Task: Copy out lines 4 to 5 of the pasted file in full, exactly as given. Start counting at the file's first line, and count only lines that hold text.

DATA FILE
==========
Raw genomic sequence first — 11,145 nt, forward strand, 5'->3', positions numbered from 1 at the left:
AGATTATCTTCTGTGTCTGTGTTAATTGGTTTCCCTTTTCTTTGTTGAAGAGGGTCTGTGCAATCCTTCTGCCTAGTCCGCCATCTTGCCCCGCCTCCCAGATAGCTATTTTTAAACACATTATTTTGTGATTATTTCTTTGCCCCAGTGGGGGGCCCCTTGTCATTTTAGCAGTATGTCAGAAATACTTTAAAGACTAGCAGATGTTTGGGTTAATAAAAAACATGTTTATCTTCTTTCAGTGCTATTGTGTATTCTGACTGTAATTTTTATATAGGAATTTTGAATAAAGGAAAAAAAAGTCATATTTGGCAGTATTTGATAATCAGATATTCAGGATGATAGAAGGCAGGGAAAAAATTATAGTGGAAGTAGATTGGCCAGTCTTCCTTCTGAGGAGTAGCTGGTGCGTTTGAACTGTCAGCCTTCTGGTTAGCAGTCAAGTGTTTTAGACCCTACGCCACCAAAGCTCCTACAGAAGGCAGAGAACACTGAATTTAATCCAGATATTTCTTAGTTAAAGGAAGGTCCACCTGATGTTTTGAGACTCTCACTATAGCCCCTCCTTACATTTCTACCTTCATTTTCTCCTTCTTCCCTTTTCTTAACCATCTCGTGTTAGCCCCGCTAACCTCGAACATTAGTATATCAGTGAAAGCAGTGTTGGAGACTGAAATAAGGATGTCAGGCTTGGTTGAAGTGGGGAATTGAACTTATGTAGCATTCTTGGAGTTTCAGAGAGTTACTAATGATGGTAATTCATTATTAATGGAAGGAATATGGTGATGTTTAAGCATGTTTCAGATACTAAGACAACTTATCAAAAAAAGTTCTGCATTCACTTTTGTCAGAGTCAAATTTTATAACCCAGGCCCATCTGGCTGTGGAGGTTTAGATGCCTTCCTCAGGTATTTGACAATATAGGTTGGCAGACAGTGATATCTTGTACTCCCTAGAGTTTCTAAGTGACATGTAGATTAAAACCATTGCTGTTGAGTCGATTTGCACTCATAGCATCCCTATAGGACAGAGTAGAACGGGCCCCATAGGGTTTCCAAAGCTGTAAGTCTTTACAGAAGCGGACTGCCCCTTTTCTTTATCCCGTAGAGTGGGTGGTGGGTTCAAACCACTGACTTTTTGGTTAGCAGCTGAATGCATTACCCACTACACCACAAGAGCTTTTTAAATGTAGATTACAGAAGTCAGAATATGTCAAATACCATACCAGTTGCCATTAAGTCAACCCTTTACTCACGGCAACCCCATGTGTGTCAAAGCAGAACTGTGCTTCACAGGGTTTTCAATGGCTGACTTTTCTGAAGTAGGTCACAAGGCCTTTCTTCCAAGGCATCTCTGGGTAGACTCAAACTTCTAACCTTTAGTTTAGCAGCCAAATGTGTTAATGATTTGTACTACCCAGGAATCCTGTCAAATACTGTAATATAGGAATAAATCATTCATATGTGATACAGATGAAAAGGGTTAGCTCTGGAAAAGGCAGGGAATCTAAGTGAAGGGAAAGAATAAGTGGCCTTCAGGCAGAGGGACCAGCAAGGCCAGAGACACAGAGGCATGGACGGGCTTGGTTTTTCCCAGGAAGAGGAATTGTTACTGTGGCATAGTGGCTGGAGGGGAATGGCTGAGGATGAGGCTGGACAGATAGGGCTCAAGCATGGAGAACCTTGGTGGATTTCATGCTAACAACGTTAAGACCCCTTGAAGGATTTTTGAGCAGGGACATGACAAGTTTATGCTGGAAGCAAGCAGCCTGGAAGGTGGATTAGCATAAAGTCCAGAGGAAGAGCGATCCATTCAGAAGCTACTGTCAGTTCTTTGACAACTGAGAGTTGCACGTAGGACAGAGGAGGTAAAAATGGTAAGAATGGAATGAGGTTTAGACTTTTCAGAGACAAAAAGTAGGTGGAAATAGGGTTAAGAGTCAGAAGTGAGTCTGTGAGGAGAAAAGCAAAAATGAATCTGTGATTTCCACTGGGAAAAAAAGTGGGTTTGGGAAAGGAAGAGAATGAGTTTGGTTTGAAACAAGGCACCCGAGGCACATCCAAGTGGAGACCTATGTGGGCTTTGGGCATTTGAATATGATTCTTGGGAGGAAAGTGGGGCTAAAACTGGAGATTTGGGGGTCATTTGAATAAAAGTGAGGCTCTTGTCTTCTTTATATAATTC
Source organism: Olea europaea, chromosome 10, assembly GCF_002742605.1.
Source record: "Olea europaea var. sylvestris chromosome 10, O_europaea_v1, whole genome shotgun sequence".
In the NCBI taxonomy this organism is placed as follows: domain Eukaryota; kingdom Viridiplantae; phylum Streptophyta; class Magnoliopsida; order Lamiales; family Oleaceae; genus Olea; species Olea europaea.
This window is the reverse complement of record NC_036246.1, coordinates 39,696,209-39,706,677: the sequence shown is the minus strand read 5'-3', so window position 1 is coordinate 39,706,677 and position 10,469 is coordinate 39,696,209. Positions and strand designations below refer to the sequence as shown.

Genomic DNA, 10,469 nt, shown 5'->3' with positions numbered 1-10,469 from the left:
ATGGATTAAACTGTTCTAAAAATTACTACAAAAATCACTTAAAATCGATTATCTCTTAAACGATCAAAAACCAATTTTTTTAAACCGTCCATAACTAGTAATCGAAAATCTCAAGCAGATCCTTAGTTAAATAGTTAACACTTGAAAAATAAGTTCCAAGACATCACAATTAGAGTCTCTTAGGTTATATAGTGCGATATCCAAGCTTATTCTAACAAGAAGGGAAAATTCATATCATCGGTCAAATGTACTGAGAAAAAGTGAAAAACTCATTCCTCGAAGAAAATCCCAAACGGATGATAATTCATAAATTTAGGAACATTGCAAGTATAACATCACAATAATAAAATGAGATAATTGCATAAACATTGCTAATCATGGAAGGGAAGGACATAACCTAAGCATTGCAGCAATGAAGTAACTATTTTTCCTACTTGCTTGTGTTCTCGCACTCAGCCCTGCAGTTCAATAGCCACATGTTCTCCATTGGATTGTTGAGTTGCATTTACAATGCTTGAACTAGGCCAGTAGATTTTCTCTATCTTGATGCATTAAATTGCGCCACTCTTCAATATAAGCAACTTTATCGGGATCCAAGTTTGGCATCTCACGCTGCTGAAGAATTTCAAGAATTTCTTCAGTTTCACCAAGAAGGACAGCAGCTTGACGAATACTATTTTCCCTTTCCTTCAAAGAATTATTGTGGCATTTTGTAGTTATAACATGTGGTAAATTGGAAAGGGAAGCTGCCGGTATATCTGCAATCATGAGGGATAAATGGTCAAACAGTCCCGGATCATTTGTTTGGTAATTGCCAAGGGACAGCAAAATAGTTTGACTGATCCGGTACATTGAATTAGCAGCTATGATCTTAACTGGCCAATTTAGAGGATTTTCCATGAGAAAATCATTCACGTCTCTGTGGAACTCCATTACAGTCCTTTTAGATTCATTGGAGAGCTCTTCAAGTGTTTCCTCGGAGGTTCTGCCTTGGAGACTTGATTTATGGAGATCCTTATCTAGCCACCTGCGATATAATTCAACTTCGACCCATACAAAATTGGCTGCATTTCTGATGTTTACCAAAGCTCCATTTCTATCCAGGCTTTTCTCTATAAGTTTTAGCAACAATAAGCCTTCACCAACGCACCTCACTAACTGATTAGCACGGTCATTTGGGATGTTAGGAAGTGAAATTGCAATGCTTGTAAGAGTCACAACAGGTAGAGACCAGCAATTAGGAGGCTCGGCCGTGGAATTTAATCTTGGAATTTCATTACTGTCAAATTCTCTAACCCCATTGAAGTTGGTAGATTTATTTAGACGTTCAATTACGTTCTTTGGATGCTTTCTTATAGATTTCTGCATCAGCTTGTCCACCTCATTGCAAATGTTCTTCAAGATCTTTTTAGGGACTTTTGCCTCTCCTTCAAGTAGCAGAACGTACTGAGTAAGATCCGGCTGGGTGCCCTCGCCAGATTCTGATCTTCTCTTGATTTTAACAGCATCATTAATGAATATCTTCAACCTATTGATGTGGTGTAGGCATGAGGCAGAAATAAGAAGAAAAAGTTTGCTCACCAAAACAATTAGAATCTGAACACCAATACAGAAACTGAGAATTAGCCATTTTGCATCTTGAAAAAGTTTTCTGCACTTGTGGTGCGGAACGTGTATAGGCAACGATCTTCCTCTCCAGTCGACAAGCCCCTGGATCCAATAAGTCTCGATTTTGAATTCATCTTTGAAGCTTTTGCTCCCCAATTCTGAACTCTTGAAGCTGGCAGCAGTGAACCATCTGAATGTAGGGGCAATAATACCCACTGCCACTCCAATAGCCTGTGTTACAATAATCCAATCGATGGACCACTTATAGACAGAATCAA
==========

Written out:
Source record: "Olea europaea var. sylvestris chromosome 10, O_europaea_v1, whole genome shotgun sequence".
In the NCBI taxonomy this organism is placed as follows: domain Eukaryota; kingdom Viridiplantae; phylum Streptophyta; class Magnoliopsida; order Lamiales; family Oleaceae; genus Olea; species Olea europaea.